VAR set to be used at the World Cup in Russia

Decision will be made official on Saturday


Posted Saturday, March 03, 2018 by Marca.com

VAR set to be used at the World Cup in Russia

Almost all preparations for the summer World Cup in Russia are complete, yet one final addition will be made official on Saturday with VAR set to be used at the tournament.

The technology has been trialled across Europe this term with mixed success, the FA Cup has seen numerous incidents highlighted by VAR whilst it has become a staple in Serie A and Bundesliga this season.

FIFA president Gianni Infantino has always been a huge supporter of the technology and has fought for its inclusion in the World Cup.

"I couldn't live with myself if the World Cup is decided by a decision where everybody knows what has happened aside from the referee," he explained.

On Saturday, the International Football Association Board will make a decision that is likely to cause controversy across the landscape of the sport.

VAR isn't backed by everyone, it splits opinion especially in its current unrefined form, and that is one of the issues for Aleksander Ceferin, the president of UEFA, a vocal critic of the system.

"We aren't even contemplating the use of VAR at this moment," the Slovenian admitted.

"The next Champions League will not have VAR given the failures the current system still has."

Friday morning saw the Spanish Football Association (RFEF) and LaLiga sign an agreement which will see VAR arrive in their top-flight in time for the 2018/19 season.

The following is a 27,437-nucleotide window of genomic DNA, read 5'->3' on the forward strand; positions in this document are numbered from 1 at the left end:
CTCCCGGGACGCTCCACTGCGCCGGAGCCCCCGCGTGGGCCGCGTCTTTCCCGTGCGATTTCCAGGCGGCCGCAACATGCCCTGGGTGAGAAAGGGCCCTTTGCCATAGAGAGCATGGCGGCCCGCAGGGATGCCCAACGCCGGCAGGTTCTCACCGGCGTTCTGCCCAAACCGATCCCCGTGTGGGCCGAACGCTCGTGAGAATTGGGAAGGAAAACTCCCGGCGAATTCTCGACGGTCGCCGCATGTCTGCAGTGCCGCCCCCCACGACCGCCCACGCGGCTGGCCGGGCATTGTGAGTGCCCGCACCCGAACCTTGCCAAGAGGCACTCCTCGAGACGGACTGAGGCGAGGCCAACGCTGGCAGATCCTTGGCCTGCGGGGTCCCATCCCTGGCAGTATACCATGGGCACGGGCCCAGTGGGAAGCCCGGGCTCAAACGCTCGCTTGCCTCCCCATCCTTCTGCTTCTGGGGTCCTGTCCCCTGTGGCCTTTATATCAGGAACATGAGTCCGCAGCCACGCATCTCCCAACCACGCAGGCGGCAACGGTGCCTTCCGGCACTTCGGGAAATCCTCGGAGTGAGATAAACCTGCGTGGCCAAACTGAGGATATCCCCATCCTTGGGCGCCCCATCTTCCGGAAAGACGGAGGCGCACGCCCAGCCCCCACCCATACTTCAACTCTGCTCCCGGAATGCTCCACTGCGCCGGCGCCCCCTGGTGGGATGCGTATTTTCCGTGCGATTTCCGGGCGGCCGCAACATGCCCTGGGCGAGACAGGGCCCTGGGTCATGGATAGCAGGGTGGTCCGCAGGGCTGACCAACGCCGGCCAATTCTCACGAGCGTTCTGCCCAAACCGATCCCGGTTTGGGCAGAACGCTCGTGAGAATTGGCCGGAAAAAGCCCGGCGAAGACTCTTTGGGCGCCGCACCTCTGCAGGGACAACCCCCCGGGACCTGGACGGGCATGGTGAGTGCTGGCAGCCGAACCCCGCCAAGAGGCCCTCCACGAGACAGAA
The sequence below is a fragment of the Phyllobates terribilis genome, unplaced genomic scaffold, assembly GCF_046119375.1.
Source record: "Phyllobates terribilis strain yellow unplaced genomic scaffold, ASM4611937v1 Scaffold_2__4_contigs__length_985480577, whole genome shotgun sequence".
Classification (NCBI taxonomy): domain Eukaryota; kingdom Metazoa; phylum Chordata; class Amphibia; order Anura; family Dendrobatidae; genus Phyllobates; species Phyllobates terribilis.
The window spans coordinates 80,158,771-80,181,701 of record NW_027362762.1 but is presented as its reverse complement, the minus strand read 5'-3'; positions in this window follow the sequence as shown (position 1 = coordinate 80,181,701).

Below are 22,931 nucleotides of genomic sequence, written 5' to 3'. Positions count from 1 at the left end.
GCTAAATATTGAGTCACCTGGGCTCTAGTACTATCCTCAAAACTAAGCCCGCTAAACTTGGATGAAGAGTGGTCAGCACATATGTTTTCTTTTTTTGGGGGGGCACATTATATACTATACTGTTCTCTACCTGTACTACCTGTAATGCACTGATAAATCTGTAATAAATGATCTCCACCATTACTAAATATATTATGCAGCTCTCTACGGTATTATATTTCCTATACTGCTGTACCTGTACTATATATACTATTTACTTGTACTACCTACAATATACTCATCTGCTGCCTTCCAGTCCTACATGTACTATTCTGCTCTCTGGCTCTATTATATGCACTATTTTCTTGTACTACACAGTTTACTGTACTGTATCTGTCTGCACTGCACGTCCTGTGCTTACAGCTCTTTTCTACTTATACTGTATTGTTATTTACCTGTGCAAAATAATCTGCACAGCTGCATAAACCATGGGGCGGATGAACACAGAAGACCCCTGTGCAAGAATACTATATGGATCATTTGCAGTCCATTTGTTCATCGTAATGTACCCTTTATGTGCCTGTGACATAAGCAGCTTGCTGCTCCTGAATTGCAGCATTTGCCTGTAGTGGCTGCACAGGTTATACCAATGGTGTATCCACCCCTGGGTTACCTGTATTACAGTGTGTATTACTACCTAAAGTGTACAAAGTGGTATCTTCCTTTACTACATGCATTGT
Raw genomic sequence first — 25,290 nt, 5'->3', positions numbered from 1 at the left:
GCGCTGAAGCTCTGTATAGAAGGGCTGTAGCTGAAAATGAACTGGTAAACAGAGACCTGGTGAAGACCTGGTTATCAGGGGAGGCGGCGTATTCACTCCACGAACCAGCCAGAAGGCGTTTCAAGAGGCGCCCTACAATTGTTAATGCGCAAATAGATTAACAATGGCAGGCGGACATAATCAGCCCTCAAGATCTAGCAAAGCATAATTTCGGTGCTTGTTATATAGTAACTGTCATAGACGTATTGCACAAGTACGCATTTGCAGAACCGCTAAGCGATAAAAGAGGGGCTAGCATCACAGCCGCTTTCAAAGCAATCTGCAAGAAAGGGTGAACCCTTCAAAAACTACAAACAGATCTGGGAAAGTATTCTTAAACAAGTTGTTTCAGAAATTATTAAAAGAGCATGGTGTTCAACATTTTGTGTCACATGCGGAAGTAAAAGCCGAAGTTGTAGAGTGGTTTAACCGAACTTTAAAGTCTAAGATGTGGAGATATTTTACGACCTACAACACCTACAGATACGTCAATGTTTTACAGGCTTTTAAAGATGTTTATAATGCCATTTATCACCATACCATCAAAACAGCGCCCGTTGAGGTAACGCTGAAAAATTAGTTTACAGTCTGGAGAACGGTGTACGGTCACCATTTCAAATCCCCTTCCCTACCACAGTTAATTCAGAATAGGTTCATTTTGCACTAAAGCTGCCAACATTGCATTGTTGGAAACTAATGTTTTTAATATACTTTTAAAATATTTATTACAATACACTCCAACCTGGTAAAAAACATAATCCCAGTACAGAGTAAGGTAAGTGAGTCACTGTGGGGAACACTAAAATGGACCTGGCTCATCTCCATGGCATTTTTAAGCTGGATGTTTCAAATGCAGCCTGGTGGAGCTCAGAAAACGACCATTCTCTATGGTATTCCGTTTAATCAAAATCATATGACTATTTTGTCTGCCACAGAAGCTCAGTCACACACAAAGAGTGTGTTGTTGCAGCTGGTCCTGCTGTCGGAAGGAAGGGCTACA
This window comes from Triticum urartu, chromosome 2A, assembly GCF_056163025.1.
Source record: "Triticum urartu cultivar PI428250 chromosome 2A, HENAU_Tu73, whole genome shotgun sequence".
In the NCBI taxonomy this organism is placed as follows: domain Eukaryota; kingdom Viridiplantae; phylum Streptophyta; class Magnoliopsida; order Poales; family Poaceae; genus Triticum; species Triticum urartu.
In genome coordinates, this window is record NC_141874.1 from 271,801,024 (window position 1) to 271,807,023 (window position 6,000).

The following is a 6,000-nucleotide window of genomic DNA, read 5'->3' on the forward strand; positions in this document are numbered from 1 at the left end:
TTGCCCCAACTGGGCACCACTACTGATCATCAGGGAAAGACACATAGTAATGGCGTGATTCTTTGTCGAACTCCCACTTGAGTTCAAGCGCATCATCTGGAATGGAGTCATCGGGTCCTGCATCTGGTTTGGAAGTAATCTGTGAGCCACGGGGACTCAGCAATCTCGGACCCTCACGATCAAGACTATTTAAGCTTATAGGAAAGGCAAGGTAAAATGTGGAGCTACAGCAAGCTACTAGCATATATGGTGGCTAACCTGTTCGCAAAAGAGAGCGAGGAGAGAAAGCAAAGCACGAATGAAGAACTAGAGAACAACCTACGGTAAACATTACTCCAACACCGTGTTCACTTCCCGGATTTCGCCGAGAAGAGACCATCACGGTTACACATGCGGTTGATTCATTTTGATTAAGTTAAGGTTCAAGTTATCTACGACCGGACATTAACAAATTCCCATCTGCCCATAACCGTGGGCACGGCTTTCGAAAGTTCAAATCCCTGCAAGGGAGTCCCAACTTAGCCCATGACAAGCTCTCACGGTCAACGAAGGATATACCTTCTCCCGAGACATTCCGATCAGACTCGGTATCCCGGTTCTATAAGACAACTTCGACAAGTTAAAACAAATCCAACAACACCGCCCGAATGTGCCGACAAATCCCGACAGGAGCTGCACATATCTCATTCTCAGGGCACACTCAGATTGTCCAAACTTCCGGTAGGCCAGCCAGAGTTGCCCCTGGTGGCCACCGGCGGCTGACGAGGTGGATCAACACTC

Testing will begin and last for the remainder of the current season and the headquarters for decision making will be Soccer City in Las Rozas.

One of the problems with the current iteration of VAR is there are still so many issues to iron out, fans inside the ground and watching on television are not kept properly in the loop of what is going on.

Furthermore there seems to be no set guidelines of just when the technology is to be used, or at least they aren't being followed.

There are just over three months until the World Cup begins, it seems inconceivable that the system will be refined enough in that time to make it a perfect success this summer and many believe FIFA are rushing to get it in place, despite having the Confederations Cup as a testing tournament in 2017.

FIFA referee Massimo Busacca is a supporter of the system and believes that fans need to be patient and adjust to it.

"It can't be perfect from day one," he insisted. "Nobody is perfect.

"The tests carried out show a success rate around 99 percent."

The governing body took a risk when they implemented goalline technology in the 2014 World Cup, that worked flawlessly and has been part of football ever since and there is hope VAR will go in the same direction but as yet there are more questions than answers.



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